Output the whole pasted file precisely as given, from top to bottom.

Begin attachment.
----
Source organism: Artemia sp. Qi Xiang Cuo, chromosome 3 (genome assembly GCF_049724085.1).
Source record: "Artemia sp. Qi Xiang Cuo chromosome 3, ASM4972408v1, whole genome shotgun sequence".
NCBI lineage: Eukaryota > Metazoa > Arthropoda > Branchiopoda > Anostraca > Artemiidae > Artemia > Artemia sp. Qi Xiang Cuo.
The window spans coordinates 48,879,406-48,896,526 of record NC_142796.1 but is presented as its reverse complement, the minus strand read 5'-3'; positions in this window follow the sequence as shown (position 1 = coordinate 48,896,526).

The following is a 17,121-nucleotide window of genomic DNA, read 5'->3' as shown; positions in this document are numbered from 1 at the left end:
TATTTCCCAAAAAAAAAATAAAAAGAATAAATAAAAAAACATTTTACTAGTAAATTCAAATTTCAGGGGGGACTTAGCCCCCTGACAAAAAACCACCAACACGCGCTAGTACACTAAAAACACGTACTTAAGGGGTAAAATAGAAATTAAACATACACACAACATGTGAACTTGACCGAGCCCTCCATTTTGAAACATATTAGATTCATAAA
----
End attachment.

Source organism: Artemia sp. Qi Xiang Cuo, chromosome 3 (genome assembly GCF_049724085.1).
Source record: "Artemia sp. Qi Xiang Cuo chromosome 3, ASM4972408v1, whole genome shotgun sequence".
NCBI lineage: Eukaryota > Metazoa > Arthropoda > Branchiopoda > Anostraca > Artemiidae > Artemia > Artemia sp. Qi Xiang Cuo.
The window spans coordinates 48,879,406-48,896,526 of record NC_142796.1 but is presented as its reverse complement, the minus strand read 5'-3'; positions in this window follow the sequence as shown (position 1 = coordinate 48,896,526).

The following is a 17,121-nucleotide window of genomic DNA, read 5'->3' as shown; positions in this document are numbered from 1 at the left end:
TATTTCCCAAAAAAAAAATAAAAAGAATAAATAAAAAAACATTTTACTAGTAAATTCAAATTTCAGGGGGGACTTAGCCCCCTGACAAAAAACCACCAACACGCGCTAGTACACTAAAAACACGTACTTAAGGGGTAAAATAGAAATTAAACATACACACAACATGTGAACTTGACCGAGCCCTCCATTTTGAAACATATTAGATTCATAAA